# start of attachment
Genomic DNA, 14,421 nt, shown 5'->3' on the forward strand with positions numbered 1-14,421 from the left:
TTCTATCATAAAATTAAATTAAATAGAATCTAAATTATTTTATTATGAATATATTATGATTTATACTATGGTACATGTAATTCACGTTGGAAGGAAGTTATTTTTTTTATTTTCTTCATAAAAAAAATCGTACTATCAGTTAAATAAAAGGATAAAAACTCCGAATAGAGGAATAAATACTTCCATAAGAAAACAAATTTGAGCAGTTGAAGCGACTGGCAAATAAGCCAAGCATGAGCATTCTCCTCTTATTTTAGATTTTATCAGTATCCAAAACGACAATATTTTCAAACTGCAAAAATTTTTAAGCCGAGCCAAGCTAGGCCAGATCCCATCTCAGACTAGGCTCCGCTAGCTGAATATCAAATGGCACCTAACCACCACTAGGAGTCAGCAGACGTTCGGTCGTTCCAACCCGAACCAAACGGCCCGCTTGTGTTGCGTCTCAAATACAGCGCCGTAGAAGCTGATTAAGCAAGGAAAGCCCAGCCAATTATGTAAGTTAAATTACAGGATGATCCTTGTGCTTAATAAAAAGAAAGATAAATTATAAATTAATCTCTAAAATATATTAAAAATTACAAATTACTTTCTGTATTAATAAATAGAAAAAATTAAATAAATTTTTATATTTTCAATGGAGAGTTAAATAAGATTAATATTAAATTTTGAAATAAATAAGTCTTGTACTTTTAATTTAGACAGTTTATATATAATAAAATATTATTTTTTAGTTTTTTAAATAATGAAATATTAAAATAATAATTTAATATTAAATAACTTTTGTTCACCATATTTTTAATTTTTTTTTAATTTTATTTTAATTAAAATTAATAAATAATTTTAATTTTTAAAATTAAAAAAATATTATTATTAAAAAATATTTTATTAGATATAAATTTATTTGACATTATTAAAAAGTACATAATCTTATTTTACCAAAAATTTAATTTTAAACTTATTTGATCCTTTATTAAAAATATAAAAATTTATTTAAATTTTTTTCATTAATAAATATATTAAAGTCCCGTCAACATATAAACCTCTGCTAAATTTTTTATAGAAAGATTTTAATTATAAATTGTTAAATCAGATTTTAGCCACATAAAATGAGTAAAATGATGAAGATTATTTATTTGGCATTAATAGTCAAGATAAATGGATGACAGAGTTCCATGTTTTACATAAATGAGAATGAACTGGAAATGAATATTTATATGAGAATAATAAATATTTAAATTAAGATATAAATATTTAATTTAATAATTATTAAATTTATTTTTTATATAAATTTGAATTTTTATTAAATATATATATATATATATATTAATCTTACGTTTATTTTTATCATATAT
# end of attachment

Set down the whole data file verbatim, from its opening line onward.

Genomic DNA, 14,421 nt, shown 5'->3' on the forward strand with positions numbered 1-14,421 from the left:
TTCTATCATAAAATTAAATTAAATAGAATCTAAATTATTTTATTATGAATATATTATGATTTATACTATGGTACATGTAATTCACGTTGGAAGGAAGTTATTTTTTTTATTTTCTTCATAAAAAAAATCGTACTATCAGTTAAATAAAAGGATAAAAACTCCGAATAGAGGAATAAATACTTCCATAAGAAAACAAATTTGAGCAGTTGAAGCGACTGGCAAATAAGCCAAGCATGAGCATTCTCCTCTTATTTTAGATTTTATCAGTATCCAAAACGACAATATTTTCAAACTGCAAAAATTTTTAAGCCGAGCCAAGCTAGGCCAGATCCCATCTCAGACTAGGCTCCGCTAGCTGAATATCAAATGGCACCTAACCACCACTAGGAGTCAGCAGACGTTCGGTCGTTCCAACCCGAACCAAACGGCCCGCTTGTGTTGCGTCTCAAATACAGCGCCGTAGAAGCTGATTAAGCAAGGAAAGCCCAGCCAATTATGTAAGTTAAATTACAGGATGATCCTTGTGCTTAATAAAAAGAAAGATAAATTATAAATTAATCTCTAAAATATATTAAAAATTACAAATTACTTTCTGTATTAATAAATAGAAAAAATTAAATAAATTTTTATATTTTCAATGGAGAGTTAAATAAGATTAATATTAAATTTTGAAATAAATAAGTCTTGTACTTTTAATTTAGACAGTTTATATATAATAAAATATTATTTTTTAGTTTTTTAAATAATGAAATATTAAAATAATAATTTAATATTAAATAACTTTTGTTCACCATATTTTTAATTTTTTTTTAATTTTATTTTAATTAAAATTAATAAATAATTTTAATTTTTAAAATTAAAAAAATATTATTATTAAAAAATATTTTATTAGATATAAATTTATTTGACATTATTAAAAAGTACATAATCTTATTTTACCAAAAATTTAATTTTAAACTTATTTGATCCTTTATTAAAAATATAAAAATTTATTTAAATTTTTTTCATTAATAAATATATTAAAGTCCCGTCAACATATAAACCTCTGCTAAATTTTTTATAGAAAGATTTTAATTATAAATTGTTAAATCAGATTTTAGCCACATAAAATGAGTAAAATGATGAAGATTATTTATTTGGCATTAATAGTCAAGATAAATGGATGACAGAGTTCCATGTTTTACATAAATGAGAATGAACTGGAAATGAATATTTATATGAGAATAATAAATATTTAAATTAAGATATAAATATTTAATTTAATAATTATTAAATTTATTTTTTATATAAATTTGAATTTTTATTAAATATATATATATATATATATTAATCTTACGTTTATTTTTATCATATAT